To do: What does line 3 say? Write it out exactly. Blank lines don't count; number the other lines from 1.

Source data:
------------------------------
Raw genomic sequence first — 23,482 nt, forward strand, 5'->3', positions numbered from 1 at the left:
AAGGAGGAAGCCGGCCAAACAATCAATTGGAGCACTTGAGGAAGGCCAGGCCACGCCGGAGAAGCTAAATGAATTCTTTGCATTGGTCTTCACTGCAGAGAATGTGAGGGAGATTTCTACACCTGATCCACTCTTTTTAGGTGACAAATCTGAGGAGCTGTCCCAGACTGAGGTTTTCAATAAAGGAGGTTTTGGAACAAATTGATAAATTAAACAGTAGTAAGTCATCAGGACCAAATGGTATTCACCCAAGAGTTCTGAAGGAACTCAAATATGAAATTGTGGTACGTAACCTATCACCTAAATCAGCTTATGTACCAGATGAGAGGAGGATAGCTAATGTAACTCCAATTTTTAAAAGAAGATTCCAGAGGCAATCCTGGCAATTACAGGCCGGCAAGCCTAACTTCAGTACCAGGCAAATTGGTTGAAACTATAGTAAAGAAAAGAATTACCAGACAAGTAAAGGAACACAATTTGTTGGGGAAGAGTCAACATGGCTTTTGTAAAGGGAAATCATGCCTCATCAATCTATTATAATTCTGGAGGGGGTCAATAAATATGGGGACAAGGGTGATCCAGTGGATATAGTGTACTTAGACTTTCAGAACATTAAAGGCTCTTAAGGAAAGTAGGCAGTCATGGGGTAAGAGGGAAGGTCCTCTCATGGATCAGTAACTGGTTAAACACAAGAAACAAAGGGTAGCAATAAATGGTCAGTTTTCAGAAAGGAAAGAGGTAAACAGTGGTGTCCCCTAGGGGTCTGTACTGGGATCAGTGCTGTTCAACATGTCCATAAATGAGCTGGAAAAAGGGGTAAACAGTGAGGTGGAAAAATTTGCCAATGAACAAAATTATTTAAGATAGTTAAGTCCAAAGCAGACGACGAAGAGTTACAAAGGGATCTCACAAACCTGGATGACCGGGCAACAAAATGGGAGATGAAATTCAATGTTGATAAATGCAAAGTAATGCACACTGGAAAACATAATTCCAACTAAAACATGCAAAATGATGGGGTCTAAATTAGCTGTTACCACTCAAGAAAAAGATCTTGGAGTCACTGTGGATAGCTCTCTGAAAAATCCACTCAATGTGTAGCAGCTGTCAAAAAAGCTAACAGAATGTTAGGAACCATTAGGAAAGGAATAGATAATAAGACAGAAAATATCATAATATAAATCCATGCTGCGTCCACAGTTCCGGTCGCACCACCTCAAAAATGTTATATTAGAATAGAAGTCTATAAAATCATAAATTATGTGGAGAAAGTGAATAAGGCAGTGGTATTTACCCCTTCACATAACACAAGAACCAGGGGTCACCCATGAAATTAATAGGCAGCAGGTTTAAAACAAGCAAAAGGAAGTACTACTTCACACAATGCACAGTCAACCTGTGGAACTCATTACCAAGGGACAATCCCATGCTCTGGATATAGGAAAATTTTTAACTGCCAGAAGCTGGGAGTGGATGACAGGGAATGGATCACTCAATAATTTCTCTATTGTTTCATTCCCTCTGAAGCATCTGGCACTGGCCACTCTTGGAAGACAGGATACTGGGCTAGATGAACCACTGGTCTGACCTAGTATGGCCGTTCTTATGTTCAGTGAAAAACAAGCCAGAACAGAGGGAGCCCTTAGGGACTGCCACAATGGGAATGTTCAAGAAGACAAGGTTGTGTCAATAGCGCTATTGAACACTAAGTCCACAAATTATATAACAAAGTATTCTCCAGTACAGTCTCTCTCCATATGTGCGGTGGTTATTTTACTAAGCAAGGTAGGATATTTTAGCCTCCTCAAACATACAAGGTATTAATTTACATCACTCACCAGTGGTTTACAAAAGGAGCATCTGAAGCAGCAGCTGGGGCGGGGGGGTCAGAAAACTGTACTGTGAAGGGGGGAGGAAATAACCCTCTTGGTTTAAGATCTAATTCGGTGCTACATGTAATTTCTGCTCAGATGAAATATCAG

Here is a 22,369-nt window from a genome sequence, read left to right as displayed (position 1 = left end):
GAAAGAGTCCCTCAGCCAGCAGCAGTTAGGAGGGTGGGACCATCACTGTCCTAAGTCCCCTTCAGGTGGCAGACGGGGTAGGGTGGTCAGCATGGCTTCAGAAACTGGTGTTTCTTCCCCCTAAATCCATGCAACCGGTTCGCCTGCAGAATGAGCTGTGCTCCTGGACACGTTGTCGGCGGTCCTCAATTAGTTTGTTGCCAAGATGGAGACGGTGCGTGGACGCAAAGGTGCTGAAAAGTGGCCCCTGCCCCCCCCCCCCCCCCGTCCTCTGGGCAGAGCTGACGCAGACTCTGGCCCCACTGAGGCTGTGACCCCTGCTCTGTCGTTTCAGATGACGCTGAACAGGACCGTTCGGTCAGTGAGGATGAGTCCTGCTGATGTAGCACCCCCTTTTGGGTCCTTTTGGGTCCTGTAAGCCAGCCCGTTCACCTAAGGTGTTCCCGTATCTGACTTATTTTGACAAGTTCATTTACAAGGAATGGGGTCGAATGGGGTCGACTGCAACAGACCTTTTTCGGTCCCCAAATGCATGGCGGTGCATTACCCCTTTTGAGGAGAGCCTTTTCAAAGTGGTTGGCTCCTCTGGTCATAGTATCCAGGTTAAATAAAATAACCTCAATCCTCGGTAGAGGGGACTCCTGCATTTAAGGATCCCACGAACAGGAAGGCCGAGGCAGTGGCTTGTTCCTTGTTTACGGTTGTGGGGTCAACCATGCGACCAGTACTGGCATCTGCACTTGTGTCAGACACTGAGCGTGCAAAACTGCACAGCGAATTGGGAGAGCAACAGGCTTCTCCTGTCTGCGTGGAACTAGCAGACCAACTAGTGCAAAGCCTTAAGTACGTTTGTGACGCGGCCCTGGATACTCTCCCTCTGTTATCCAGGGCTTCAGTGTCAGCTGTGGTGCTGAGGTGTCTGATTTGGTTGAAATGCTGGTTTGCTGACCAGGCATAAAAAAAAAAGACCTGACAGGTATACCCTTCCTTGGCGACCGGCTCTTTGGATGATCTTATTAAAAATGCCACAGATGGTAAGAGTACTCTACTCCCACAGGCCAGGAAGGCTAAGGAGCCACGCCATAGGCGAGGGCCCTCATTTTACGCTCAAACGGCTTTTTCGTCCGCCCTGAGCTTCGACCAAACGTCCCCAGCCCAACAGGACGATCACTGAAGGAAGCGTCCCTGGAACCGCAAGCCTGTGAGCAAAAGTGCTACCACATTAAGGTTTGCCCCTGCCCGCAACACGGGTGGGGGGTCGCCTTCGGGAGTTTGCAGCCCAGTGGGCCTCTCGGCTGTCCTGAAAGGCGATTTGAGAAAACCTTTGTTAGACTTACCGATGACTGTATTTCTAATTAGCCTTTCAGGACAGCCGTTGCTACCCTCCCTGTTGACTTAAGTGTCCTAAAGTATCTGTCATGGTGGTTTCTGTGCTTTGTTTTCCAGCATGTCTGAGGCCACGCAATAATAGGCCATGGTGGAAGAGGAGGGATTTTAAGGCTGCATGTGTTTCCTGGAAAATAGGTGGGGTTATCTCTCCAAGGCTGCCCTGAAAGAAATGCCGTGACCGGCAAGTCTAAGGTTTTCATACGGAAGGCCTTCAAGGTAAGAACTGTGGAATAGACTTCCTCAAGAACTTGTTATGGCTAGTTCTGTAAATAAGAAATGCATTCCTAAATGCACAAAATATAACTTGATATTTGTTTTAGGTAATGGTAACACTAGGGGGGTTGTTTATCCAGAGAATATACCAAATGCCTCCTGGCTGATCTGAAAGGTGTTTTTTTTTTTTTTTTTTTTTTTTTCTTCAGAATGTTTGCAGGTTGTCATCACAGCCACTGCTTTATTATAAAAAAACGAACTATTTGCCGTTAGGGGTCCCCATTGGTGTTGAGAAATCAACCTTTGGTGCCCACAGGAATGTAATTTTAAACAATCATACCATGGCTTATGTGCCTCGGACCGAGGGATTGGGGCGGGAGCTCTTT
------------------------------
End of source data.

Here is a 22,369-nt window from a genome sequence, read left to right as displayed (position 1 = left end):